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Higher insurance rates in Buncombe County? Inflation and climate change may be to blame.

A screenshot from an Airbnb listing in Buncombe County.
A screenshot from an Airbnb listing in Buncombe County.

Buncombe County homeowners have faced rising insurance rates in recent years – and if insurers have their way, owners will see an increase of more than 20 percent. The changes could affect not only homeowners but also renters and the inventory of available, affordable housing.

Earlier this month, the North Carolina Rate Bureau, which represents insurance companies, asked the state Department of Insurance to increase homeowners’ insurance rates by an average of 42.2 percent across the state. The proposed changes would take effect on Aug. 1.

In coastal areas of the state, the requested increase is as high as 99.4 percent.

In Western North Carolina, insurers want increases ranging from 4.3 percent in Haywood, Madison, Swain and Transylvania Counties to 20.5 percent in Buncombe and 10 other counties: Alleghany, Ashe, Burke, Caldwell, Catawba, Henderson, McDowell, Polk, Watauga and Yancey.

The increases are driven by the nationwide impact of climate change and inflation, industry experts say.

“The worst year in insurance losses – with the most billion-dollar-plus catastrophic weather events – took place in 2023,” Matt Juengel, who owns an independent insurance agency in Asheville, told BPR Tuesday. “And before that, the worst year was 2022. So what that means is the insurance companies are paying out more money than they ever expected to be paying out, and the rate increases are a direct result of that.”

Climate disasters such as flooding, wildfires and hurricanes have taken a tremendous toll on many parts of the United States in recent years, with total damage in excess of $257 billion for 2022 and 2023 combined, according to the NOAA National Centers for Environmental Information.

In a report released in September 2023, the New York-based nonprofit research group First Street Foundation estimated that 39 million properties across the United States “have risk of increasing insurance prices or reduced coverage due to high climate risk.”

Even in areas not directly subject to high climate risk, the study’s authors noted, “there are tens of millions of properties across the U.S. that are just starting to see the impact of climate-adjusted insurance pricing on their cost of homeownership and property valuation.”

Inflation, meanwhile, hit record highs in 2022 and has continued to drive a rise in the overall cost of living.

A map of the proposed homeowners insurance rate changes in Western North Carolina.
Laura Lee
A map of the proposed homeowners insurance rate changes in Western North Carolina.

North Carolina’s homeowners insurance rates were last raised in June 2022, when most Western North Carolina counties experienced a 5.9 percent increase.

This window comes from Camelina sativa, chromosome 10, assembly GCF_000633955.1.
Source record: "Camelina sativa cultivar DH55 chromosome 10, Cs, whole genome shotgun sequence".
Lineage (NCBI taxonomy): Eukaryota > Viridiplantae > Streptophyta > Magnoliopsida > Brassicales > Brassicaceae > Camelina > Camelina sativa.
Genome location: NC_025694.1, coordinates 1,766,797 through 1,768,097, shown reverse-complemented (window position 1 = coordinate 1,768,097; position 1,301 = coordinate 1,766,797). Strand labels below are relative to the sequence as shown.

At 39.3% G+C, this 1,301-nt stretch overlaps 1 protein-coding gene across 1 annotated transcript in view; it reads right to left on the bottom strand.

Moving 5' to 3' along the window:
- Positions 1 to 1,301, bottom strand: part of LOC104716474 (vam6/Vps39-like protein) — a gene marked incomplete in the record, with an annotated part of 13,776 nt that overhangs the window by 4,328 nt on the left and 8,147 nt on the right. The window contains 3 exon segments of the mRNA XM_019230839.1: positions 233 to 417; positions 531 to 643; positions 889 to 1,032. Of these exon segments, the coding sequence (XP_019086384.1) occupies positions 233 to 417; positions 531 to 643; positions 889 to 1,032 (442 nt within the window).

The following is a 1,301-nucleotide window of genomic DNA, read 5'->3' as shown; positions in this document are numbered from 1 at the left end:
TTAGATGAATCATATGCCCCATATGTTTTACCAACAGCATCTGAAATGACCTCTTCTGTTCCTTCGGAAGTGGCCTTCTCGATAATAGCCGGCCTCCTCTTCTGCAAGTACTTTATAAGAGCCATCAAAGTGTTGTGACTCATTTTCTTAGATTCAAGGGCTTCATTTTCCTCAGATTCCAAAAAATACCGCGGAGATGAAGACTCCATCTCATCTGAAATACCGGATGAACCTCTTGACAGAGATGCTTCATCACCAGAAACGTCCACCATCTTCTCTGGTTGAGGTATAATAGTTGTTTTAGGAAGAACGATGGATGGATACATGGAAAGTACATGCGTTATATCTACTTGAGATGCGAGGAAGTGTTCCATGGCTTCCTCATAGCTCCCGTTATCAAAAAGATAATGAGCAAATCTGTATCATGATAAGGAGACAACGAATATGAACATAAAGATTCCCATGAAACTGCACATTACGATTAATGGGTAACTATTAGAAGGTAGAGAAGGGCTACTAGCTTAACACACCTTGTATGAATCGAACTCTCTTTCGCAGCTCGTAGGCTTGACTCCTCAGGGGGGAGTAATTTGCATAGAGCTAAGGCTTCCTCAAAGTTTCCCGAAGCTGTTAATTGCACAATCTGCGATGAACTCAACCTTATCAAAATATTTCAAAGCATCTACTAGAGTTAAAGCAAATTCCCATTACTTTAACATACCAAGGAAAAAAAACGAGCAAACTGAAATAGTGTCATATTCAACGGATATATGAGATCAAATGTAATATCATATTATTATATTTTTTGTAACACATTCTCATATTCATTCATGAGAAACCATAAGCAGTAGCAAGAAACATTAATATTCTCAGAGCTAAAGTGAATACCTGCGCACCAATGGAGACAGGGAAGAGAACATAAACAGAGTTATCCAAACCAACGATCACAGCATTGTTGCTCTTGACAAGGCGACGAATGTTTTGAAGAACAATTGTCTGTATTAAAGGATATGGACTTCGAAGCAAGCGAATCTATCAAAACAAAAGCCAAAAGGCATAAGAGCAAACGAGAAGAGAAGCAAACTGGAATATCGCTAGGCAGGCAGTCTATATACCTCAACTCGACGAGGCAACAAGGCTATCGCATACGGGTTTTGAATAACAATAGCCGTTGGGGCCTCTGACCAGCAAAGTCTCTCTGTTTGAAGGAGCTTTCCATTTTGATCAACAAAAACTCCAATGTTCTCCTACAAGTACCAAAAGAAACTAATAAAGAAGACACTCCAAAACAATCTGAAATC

The North Carolina Rate Bureau historically requested a high rate, in anticipation of a negotiation with the state Department of Insurance. In 2022, the Rate Bureau proposed an average statewide increase of 24.5 percent, which was eventually negotiated down to 7.9 percent.

The Department of Insurance and the North Carolina Rate Bureau did not immediately respond to requests for comment from BPR.

Under state law, the Department of Insurance has 50 days to respond to the Rate Bureau’s proposal, after which the matter would likely head to a public hearing.

Director of housing policy for the North Carolina Housing Coalition Stephanie Watkins-Cruz encouraged members of the public to participate in listening sessions hosted by the state next Monday.

“This does affect communities all across our state,” Watkins-Cruz said during the group’s weekly Housing Call on Jan. 9.

The soaring cost of housing is already a fraught issue in Western North Carolina. Last week, the Asheville-based nonprofit Just Economics WNC announced that the living wage rate in Buncombe County for 2024 increased to $22.10 an hour, a nearly 10 percent increase compared with the previous year.

The figure represents the minimum wage that would allow an individual working full-time to qualify to rent a one-bedroom apartment.

Juengel, the independent insurance agency owner in Asheville, said that over the past nine years, he has tried to proactively reach out to clients whenever their insurers sought to increase their rates by 10 percent or more. Recently, he said, the rise in double-digit rate increases has prompted him to raise that target to 20 percent.

“We're getting record numbers of our policies coming back with 20 percent or greater rate increases that we’re then turning around and trying to re-shop and remarket and help our clients out,” Juengel said. “The last nine months has been a real struggle, and I'm told the next nine months is going to be a big struggle.”


  • The North Carolina Department of Insurance will hold an in-person listening session for members of the public in Raleigh on Jan. 22 from 10 a.m. to 4:30 p.m. The session will take place in the Albemarle Building, 325 N. Salisbury St., Raleigh, N.C. 27603.
  • The department will also hold a virtual public comment session that same day, Jan. 22, from 10 a.m. to 4:30 p.m. Members of the public can attend that session here.
  • Public comments can also be e-mailed to the department at or sent by mail to Kimberly W. Pearce, Paralegal III, 1201 Mail Service Center, Raleigh, N.C. 27699-1201. All comments must be received by Feb. 2.
Felicia Sonmez is a reporter covering growth and development for Blue Ridge Public Radio.
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